Chanel herself was the personification of this mood, and the House of Chanel was about more than simply clothes, it was a lifestyle. Coco worked hard, played hard and she partied with some of the most dynamic people of the twentieth century; she was charismatic, stylish and encapsulated the very essence of her creations. Understanding her power as the figurehead of her label, she would style models as herself and send them out not just in salon shows but all round Paris to promote the Chanel look. Such a crucial factor in succeeding in the fashion industry today, Chanel was one of the first pioneers of that all important ‘brand identity.’ 

She was a formidable businesswoman. With her brand established, she looked for ways she could extend it’s reach. First sold in 1921, Chanel No.5 became the first of a flourishing line of fragrances and cosmetics that would make Chanel a household name. Licensing fashionable names in this way has now become an essential way for fashion labels to raise revenue and for Chanel too, it was the success of her fragrances more than her clothes that finally allowed her to enjoy the financial freedom she longed for.

With the outbreak of World War Two in 1939, Chanel closed her salon. It wasn’t a quiet retirement however. Both a friend of Winston Churchill and the lover of a Nazi officer, she was suspected of spying by both the Allies and the Nazis. Her exploitation of wartime agendas to serve her own means added more dirt to her already tarnished reputation, and following the war, she exiled herself in Switzerland. 

Back in Paris, Christian Dior was making fashion headlines after unveiling his ‘New Look’ in 1947. Seeing Dior’s ‘flower women’ with their cinched in waists and long, heavy skirts loaded with more fabric than freedom was enough to re-ignite Chanel’s passion for designing. It took another few years to engineer her return but in 1954, she launched her comeback collection.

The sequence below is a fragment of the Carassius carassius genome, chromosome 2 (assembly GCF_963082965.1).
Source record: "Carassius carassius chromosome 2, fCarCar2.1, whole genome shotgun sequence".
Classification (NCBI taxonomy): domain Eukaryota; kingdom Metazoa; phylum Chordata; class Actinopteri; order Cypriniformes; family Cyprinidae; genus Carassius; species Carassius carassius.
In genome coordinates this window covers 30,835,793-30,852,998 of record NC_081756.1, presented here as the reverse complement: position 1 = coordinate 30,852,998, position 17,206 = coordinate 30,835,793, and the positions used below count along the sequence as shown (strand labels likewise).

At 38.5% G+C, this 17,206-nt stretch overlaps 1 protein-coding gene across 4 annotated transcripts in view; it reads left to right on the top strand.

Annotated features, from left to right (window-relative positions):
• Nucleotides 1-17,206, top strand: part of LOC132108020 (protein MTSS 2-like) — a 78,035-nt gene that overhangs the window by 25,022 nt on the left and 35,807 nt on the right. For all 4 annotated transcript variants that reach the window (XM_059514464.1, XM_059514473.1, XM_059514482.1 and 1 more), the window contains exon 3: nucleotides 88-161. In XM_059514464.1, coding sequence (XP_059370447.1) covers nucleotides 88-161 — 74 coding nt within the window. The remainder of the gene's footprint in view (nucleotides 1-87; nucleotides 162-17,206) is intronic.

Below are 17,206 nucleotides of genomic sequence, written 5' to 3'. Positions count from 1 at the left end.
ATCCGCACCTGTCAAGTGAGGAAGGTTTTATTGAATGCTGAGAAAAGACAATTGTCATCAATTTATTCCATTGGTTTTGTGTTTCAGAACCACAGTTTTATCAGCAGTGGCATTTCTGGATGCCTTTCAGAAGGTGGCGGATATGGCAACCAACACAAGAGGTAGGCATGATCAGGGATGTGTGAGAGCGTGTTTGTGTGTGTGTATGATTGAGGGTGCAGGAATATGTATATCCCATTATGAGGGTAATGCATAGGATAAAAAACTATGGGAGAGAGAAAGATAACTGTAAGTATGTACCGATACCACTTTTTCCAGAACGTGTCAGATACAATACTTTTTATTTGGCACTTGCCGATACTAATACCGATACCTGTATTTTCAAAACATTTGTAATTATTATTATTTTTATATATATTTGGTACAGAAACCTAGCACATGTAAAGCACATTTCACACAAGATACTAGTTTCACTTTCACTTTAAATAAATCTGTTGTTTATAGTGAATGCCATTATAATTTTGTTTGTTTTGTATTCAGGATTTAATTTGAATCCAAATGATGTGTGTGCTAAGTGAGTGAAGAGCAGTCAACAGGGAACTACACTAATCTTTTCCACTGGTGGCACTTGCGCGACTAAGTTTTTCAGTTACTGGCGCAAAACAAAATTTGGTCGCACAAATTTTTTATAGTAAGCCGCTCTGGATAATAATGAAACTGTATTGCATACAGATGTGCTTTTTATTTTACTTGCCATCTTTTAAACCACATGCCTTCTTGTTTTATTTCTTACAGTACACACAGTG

Slammed by the French media who were not yet ready to forgive her wartime indiscretions, Chanel’s return was saved thanks to American Vogue whose favourable review not only re-established her reputation as a great couturier it went on to inspire recognition of her fashion legend. 

Proving her style was timeless, her designs perfectly suited the post-war era. Not only did her effortless way of dressing immortalise her own fashionable legacy, it also launched that of another style icon - Jacqueline Kennedy. The Chanel suit with it’s tweed boucle fabric, boxy jacket and straight skirt, styled with two-tone pumps and the signature quilted handbag, became Kennedy’s presidential uniform, and one of the most iconic looks of the twentieth century.

The impact of Chanel on fashion cannot be overestimated. She introduced some of the most significant changes to women’s wardrobes celebrating the demise of the corset, introducing freedoms that were previously the privilege of menswear, and immortalising the little black dress. A revolutionary, she defied the established rules to bring her ethos to the world with designs that are as relevant now as they were eighty years ago. Whilst the body of Chanel departed in 1971, her spirit is one that will live on, forever timeless.

Gabrielle ‘Coco’ Chanel: 19 August 1883 - 10 January 1971

Like the Hautie Couturist on Facebook/hautiecouturist and follow me on Twitter @HautieCouturist

No comments: